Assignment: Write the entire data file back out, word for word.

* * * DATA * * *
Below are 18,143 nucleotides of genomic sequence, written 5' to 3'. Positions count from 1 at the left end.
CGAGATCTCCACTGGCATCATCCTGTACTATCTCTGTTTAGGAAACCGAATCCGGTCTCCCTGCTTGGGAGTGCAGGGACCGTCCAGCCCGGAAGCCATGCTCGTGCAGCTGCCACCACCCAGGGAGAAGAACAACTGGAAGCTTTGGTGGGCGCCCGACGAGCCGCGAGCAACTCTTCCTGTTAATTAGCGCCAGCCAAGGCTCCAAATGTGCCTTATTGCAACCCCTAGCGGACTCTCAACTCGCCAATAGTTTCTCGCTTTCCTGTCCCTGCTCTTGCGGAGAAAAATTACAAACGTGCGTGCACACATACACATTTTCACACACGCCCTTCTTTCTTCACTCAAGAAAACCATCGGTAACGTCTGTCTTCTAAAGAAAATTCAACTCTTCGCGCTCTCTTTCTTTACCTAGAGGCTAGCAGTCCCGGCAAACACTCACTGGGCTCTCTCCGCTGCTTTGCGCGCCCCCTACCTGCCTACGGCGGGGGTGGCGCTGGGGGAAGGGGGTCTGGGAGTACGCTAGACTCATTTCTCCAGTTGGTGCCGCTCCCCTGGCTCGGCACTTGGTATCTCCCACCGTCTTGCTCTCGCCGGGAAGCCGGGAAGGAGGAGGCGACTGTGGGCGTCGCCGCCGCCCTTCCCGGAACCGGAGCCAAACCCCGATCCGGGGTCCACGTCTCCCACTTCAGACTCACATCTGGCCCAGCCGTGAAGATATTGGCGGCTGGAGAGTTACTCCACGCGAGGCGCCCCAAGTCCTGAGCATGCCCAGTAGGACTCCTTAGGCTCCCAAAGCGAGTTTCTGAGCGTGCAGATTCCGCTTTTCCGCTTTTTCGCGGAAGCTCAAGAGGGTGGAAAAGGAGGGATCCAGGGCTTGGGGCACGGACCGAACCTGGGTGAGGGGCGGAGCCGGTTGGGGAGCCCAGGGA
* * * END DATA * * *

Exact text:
Below are 18,143 nucleotides of genomic sequence, written 5' to 3'. Positions count from 1 at the left end.
CGAGATCTCCACTGGCATCATCCTGTACTATCTCTGTTTAGGAAACCGAATCCGGTCTCCCTGCTTGGGAGTGCAGGGACCGTCCAGCCCGGAAGCCATGCTCGTGCAGCTGCCACCACCCAGGGAGAAGAACAACTGGAAGCTTTGGTGGGCGCCCGACGAGCCGCGAGCAACTCTTCCTGTTAATTAGCGCCAGCCAAGGCTCCAAATGTGCCTTATTGCAACCCCTAGCGGACTCTCAACTCGCCAATAGTTTCTCGCTTTCCTGTCCCTGCTCTTGCGGAGAAAAATTACAAACGTGCGTGCACACATACACATTTTCACACACGCCCTTCTTTCTTCACTCAAGAAAACCATCGGTAACGTCTGTCTTCTAAAGAAAATTCAACTCTTCGCGCTCTCTTTCTTTACCTAGAGGCTAGCAGTCCCGGCAAACACTCACTGGGCTCTCTCCGCTGCTTTGCGCGCCCCCTACCTGCCTACGGCGGGGGTGGCGCTGGGGGAAGGGGGTCTGGGAGTACGCTAGACTCATTTCTCCAGTTGGTGCCGCTCCCCTGGCTCGGCACTTGGTATCTCCCACCGTCTTGCTCTCGCCGGGAAGCCGGGAAGGAGGAGGCGACTGTGGGCGTCGCCGCCGCCCTTCCCGGAACCGGAGCCAAACCCCGATCCGGGGTCCACGTCTCCCACTTCAGACTCACATCTGGCCCAGCCGTGAAGATATTGGCGGCTGGAGAGTTACTCCACGCGAGGCGCCCCAAGTCCTGAGCATGCCCAGTAGGACTCCTTAGGCTCCCAAAGCGAGTTTCTGAGCGTGCAGATTCCGCTTTTCCGCTTTTTCGCGGAAGCTCAAGAGGGTGGAAAAGGAGGGATCCAGGGCTTGGGGCACGGACCGAACCTGGGTGAGGGGCGGAGCCGGTTGGGGAGCCCAGGGA